Mexico's top court to vote on gay marriage in Yucatan state

by Christine Murray | @chrissiemurray | Thomson Reuters Foundation
Wednesday, 24 February 2021 13:07 GMT

ARCHIVE PICTURE: A view of The Mexican Supreme Court in Mexico City, Mexico August 16, 2017. REUTERS/Carlos Jasso

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If the Supreme Court orders Yucatan state to legalize same-same marriage, other states across Mexico could follow

By Christine Murray

MEXICO CITY, Feb 24 (Thomson Reuters Foundation) - Mexico's top court is due to vote Wednesday whether to order the state of Yucatan to legalize gay marriage, a move that would open the door to similar judgments elsewhere in the country.

The Supreme Court in 2015 said that banning gay marriage was unconstitutional, but many states have yet to amend their laws. Some allow same-sex unions while in others gay and lesbian couples must ask a judge to approve their application to marry.

The state Congress in southeastern Yucatan rejected a 2019 initiative to allow equal marriage - a decision that LGBT+ rights group Colectivo por la Proteccion de Todas las Familias en Yucatan (Colectivo PTFY) is now challenging.

"It would be a historic, social revindication after more than 20 years of different organizations ... fighting for this cause in the Yucatan," Kalycho Escoffie, a lawyer with the collective, told the Thomson Reuters Foundation.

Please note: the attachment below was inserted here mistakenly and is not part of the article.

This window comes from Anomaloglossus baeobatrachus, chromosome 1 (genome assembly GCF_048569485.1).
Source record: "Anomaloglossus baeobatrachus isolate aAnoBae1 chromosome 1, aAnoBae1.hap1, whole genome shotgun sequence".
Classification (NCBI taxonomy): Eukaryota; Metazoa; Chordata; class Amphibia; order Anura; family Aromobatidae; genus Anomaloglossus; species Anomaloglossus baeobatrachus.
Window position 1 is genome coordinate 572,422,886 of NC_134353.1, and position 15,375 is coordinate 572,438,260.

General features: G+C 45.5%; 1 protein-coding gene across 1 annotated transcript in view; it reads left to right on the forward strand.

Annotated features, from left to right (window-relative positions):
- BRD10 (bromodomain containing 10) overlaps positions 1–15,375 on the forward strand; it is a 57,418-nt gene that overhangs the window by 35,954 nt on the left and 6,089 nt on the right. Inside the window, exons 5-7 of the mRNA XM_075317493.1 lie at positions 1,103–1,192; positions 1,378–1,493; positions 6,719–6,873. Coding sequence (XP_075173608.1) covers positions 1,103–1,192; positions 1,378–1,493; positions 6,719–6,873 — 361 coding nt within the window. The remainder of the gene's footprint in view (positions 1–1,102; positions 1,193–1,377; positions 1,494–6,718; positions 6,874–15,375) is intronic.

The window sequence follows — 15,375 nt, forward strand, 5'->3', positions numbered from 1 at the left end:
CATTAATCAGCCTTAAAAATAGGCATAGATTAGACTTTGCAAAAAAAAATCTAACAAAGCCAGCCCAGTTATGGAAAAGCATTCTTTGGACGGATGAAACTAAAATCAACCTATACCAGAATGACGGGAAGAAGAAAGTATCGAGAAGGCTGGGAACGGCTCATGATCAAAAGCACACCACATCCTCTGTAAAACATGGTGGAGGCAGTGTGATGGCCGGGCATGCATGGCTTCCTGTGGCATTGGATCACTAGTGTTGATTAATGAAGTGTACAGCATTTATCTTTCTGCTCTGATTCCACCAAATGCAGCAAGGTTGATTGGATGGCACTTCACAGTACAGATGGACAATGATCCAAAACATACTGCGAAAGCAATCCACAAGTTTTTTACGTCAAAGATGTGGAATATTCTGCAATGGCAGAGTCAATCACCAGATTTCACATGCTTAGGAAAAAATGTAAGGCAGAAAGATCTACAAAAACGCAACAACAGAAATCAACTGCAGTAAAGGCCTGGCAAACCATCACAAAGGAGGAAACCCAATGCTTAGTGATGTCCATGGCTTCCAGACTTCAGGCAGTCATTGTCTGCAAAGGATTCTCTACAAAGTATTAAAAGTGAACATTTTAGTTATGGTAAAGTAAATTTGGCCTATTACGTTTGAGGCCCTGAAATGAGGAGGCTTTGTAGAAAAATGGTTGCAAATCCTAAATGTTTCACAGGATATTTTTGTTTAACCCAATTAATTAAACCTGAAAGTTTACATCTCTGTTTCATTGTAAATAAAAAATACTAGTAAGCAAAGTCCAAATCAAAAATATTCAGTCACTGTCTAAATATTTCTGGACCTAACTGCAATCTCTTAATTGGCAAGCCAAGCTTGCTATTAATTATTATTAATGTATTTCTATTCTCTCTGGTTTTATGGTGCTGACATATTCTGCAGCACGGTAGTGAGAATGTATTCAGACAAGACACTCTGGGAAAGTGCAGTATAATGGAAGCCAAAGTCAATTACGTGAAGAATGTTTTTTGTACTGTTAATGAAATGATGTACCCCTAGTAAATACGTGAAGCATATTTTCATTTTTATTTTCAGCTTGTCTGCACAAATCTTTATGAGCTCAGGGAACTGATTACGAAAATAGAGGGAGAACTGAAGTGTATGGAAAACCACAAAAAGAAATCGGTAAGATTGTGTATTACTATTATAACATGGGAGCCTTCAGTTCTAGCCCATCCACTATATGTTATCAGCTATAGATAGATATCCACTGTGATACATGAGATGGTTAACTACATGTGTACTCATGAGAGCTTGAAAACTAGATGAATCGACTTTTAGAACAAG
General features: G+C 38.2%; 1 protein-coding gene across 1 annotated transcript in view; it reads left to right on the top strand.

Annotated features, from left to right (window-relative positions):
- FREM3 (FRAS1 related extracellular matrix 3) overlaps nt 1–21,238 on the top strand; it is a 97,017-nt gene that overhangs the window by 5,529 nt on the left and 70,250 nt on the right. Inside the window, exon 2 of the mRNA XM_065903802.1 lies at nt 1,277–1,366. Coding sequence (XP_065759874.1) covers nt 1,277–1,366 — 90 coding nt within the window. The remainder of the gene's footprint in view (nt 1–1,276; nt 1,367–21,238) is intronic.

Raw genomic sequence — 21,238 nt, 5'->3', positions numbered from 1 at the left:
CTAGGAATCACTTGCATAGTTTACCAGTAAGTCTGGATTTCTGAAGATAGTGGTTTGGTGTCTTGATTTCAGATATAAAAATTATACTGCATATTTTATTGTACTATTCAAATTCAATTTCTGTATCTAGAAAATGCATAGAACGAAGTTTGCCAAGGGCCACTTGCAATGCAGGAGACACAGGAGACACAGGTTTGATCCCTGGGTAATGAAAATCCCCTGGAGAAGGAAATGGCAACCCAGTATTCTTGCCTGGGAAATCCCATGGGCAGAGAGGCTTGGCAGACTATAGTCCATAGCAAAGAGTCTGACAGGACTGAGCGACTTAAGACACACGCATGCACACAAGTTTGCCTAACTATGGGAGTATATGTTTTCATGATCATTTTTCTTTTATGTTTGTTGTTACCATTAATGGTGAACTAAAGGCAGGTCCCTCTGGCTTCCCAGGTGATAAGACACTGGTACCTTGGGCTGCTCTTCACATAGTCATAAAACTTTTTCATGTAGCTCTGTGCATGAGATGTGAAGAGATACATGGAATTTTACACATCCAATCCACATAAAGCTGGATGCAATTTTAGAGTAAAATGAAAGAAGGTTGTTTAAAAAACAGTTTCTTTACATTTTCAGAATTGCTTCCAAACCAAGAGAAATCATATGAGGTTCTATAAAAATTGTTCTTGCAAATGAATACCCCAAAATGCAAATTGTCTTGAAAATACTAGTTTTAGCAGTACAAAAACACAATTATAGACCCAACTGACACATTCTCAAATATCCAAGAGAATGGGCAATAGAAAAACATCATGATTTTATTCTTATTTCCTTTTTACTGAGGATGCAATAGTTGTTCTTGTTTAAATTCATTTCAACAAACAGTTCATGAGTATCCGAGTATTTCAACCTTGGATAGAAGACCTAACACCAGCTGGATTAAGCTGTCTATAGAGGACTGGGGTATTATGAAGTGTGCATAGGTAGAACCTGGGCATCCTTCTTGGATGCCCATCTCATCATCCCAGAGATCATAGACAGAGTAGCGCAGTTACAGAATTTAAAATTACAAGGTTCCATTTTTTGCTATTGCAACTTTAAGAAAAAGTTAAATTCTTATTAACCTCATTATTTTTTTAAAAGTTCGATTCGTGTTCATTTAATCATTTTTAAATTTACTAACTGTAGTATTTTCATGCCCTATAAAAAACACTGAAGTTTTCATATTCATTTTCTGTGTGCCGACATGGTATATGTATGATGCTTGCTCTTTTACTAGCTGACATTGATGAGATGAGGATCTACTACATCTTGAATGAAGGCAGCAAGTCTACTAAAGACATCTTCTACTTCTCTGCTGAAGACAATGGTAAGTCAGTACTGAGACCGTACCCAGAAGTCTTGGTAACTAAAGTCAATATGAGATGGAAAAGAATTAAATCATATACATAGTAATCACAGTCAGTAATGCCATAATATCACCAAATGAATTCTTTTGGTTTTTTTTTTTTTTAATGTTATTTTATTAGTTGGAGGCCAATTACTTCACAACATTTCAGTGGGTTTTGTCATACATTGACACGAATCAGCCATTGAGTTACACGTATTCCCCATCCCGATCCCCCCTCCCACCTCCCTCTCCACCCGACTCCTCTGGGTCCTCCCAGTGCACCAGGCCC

An increasing number of countries in traditionally Catholic Latin America have legalized same-sex marriage. Gay couples can now marry in Costa Rica, Argentina, Ecuador, Brazil, Colombia, Uruguay and in some states in Mexico.

If the Supreme Court decides on Wednesday that Yucatan must legalize same-sex unions, similar cases could be brought in the remaining 11 of Mexico's 31 states that do not allow gay marriage, Escoffie said.

LGBT+ people in Mexico face discrimination in access to education, work and health and families with same-sex partners who cannot marry are blocked from a range of rights and social benefits.

About 3% of people surveyed told Mexico's statistics body in 2017 that they were not heterosexual, although government anti-discrimination body CONAPRED said the true number is likely to be higher.

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(Reporting by Christine Murray; Editing by Katy Migiro and Hugo Greenhalgh Please credit the Thomson Reuters Foundation, the charitable arm of Thomson Reuters, that covers the lives of people around the world who struggle to live freely or fairly. Visit http://news.trust.org)

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